Here’s what I’ve been doing in my spare time this past summer…
It looks like a mess, but when you put it all together, and get it printed into a slick looking sales brochure, it folds neatly into a kit that syndicate sales teams use to pitch a comic strip.
The Sales Brochure: What’s In It?
A sales brochure is a high-quality printed package consisting of many parts. That sounds boring but the kit is a ton of fun to read, and is filled with all kinds of cartoon art. Everything about the brochure is meant to be eye catching and promising: a card stock folder with front and back cover designs, character pages, a cartoonist profile and — here’s the most important part — 24 daily strip samples, and 8 Sunday strip samples.
This last part is what a potential client will look closely at when considering the strip for their newspaper, journal, or online site. It’s these samples more than anything else that will tell the client what he or she could expect from the comic.
Putting It All Together
Over the years, Tina’s Groove has seen three sales brochures (including this latest), and although the process hasn’t changed much, the strip itself has, and so it’s been a different experience for me each time.
Putting together a sales brochure begins with a conversation between the cartoonist and the syndicate editor. What’s discussed ranges anywhere from the gist of the comic to who reads it, and why an editor of a newspaper would want to include it on their comics page. At this stage everything that is fundamental about the strip is dissected, and examined. (If it’s a brand new strip, this process is pretty much straight forward in that the main objective of the brochure is to introduce the strip, launch it, and try to get the strip into as many markets as possible. If it’s a strip that’s been around for a few years, like Tina’s Groove, then the discussion involves what significant changes the strip has gone through that may draw fresh attention to it from clients.)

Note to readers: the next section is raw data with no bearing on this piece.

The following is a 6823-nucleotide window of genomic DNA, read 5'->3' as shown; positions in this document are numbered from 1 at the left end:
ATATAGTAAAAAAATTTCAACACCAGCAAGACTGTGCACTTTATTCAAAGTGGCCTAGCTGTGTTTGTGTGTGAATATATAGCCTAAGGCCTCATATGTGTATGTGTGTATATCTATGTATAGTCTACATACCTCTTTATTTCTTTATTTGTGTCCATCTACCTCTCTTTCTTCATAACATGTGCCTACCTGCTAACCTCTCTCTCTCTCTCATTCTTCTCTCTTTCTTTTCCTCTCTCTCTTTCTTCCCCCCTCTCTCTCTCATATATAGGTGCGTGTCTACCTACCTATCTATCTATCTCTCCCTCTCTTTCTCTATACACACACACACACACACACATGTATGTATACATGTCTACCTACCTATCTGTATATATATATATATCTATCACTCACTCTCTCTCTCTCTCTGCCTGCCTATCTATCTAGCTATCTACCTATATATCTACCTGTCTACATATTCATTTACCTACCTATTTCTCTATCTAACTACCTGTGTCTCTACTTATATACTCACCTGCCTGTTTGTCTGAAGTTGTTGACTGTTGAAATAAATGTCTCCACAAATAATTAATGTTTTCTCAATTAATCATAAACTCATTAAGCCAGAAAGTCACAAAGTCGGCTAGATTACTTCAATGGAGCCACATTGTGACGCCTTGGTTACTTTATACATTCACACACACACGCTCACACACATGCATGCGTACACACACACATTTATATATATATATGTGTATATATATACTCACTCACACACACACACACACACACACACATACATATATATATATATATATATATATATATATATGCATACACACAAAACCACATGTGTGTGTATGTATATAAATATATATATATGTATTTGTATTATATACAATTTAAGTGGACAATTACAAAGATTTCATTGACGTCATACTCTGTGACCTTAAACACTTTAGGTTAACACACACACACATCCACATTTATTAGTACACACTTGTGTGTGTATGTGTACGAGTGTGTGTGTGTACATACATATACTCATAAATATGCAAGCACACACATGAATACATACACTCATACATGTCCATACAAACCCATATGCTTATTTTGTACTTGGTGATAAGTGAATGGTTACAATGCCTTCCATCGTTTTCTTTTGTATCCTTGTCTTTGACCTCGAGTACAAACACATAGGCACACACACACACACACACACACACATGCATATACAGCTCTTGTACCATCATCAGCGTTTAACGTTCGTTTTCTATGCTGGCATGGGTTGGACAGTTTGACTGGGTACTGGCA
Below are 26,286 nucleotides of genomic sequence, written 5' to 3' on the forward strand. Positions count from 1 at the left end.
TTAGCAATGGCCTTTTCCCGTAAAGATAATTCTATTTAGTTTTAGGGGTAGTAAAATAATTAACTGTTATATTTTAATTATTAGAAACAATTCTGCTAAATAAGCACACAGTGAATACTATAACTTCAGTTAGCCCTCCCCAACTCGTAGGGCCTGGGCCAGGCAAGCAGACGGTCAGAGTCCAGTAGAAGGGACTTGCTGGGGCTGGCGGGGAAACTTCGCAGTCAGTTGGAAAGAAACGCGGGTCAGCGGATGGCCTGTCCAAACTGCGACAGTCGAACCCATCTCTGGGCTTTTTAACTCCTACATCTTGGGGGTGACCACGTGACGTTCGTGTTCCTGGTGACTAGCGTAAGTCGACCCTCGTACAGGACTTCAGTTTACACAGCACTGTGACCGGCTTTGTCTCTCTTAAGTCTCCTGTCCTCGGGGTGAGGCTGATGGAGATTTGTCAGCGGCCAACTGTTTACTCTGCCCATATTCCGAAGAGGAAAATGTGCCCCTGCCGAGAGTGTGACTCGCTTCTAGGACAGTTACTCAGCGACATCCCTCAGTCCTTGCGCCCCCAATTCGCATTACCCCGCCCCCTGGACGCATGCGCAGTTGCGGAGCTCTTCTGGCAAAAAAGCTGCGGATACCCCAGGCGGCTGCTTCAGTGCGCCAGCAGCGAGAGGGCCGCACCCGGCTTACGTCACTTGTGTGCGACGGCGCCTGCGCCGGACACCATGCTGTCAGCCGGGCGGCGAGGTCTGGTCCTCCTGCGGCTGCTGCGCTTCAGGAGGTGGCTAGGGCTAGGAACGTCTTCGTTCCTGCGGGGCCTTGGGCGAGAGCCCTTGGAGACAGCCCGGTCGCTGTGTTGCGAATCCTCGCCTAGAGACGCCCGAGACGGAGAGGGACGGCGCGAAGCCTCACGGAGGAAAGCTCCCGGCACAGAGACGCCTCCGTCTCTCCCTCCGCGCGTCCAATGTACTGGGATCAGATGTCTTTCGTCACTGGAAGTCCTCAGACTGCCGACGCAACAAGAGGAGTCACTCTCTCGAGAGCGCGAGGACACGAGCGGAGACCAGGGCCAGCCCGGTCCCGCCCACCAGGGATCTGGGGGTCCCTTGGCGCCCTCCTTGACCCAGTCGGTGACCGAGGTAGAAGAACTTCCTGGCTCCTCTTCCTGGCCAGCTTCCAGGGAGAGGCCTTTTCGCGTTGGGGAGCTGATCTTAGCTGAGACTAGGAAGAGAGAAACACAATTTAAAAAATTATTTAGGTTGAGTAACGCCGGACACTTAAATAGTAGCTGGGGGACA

Brainstorming On the Front Cover Of The Brochure
This was the fun part (at least for me!). Following several discussions, the editor asks the cartoonist to go to the drawing board and — with everything that’s been discussed in mind — brainstorm on the brochure’s cover idea. Now I know I’ve said that the sample strips inside the brochure are what’s going to determine whether a client likes a comic or not, but the cover of the folder is hugely important because it will impress upon the client his/her initial reaction to the strip. First impressions are tremendously important, and what goes on the cover is just as vital as the sample strips themselves. Nobody wants a crappy, ill-conceived cover, least of all the sales person who has to pull it out of her attache case and use it to pitch the comic. So with that in mind, the cover image must do three things:
1) capture the essence of the strip and what it’s about with as few words as possible (or even better, no words at all).
2) hook the viewer’s interest in seeing more, and
3) be visually eye-catching and fun to look at
For me (and I’m sure for many cartoonists) this part was hard — it’s not easy to come up with one snapshot image that has to communicate so many things. I pulled out my hair for a few mornings, and then showed my editor 3 or 4 rough ideas, and he chose one. I had a blast drawing it:
A fundamental feature of my strip is that its main character Tina is an island of sanity in the midst of madness. This drawing, I believe, gets to the heart of that. It also tells the viewer that they can expect a certain degree of wackiness in the world of Tina’s Groove.
The Contents of The Folder
Following the cover, drawings and concepts for the rest of the brochure (inside flaps, and back cover) go through the same process.
There is a lot of discussion at each stage, where the cartoonist brainstorms, and submits rough ideas to the editor. The editor discusses the sketches and ideas with the head of the syndicate’s sales team whose input is essential. How essential, you ask? They’re the folks out in the field selling your stuff, and having chit-chats with the very people who are in a position to run your strip, and they’re the topic of part two of this article on how comic strips are sold…. so stay tuned for the second part of this post tomorrow!
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